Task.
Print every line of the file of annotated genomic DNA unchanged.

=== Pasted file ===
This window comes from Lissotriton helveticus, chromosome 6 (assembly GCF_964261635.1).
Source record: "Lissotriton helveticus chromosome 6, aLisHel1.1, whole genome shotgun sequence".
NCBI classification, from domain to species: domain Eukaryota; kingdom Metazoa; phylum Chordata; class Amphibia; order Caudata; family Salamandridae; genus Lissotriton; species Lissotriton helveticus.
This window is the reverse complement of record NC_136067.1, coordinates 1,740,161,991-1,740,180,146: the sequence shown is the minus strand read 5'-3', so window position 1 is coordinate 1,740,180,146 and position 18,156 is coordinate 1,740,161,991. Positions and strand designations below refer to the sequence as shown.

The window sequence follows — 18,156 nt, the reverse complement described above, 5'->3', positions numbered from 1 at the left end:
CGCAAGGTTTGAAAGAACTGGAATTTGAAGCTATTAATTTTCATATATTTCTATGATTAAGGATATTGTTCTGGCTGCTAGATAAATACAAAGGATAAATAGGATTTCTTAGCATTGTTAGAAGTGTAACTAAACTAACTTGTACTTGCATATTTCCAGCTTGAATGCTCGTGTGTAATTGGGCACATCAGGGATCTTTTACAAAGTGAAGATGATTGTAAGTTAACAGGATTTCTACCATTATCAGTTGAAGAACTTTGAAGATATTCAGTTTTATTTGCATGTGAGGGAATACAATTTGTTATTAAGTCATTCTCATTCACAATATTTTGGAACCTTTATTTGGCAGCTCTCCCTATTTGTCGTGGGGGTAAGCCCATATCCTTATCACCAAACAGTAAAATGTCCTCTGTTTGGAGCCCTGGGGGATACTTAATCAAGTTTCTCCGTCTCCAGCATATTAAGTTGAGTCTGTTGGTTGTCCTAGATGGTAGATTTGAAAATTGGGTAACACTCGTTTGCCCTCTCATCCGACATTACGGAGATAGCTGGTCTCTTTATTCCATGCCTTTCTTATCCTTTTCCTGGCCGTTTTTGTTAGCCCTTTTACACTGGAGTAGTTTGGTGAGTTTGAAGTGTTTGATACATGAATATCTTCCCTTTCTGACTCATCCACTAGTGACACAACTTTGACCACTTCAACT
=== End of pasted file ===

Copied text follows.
This window comes from Lissotriton helveticus, chromosome 6 (assembly GCF_964261635.1).
Source record: "Lissotriton helveticus chromosome 6, aLisHel1.1, whole genome shotgun sequence".
NCBI classification, from domain to species: domain Eukaryota; kingdom Metazoa; phylum Chordata; class Amphibia; order Caudata; family Salamandridae; genus Lissotriton; species Lissotriton helveticus.
This window is the reverse complement of record NC_136067.1, coordinates 1,740,161,991-1,740,180,146: the sequence shown is the minus strand read 5'-3', so window position 1 is coordinate 1,740,180,146 and position 18,156 is coordinate 1,740,161,991. Positions and strand designations below refer to the sequence as shown.

The window sequence follows — 18,156 nt, the reverse complement described above, 5'->3', positions numbered from 1 at the left end:
CGCAAGGTTTGAAAGAACTGGAATTTGAAGCTATTAATTTTCATATATTTCTATGATTAAGGATATTGTTCTGGCTGCTAGATAAATACAAAGGATAAATAGGATTTCTTAGCATTGTTAGAAGTGTAACTAAACTAACTTGTACTTGCATATTTCCAGCTTGAATGCTCGTGTGTAATTGGGCACATCAGGGATCTTTTACAAAGTGAAGATGATTGTAAGTTAACAGGATTTCTACCATTATCAGTTGAAGAACTTTGAAGATATTCAGTTTTATTTGCATGTGAGGGAATACAATTTGTTATTAAGTCATTCTCATTCACAATATTTTGGAACCTTTATTTGGCAGCTCTCCCTATTTGTCGTGGGGGTAAGCCCATATCCTTATCACCAAACAGTAAAATGTCCTCTGTTTGGAGCCCTGGGGGATACTTAATCAAGTTTCTCCGTCTCCAGCATATTAAGTTGAGTCTGTTGGTTGTCCTAGATGGTAGATTTGAAAATTGGGTAACACTCGTTTGCCCTCTCATCCGACATTACGGAGATAGCTGGTCTCTTTATTCCATGCCTTTCTTATCCTTTTCCTGGCCGTTTTTGTTAGCCCTTTTACACTGGAGTAGTTTGGTGAGTTTGAAGTGTTTGATACATGAATATCTTCCCTTTCTGACTCATCCACTAGTGACACAACTTTGACCACTTCAACT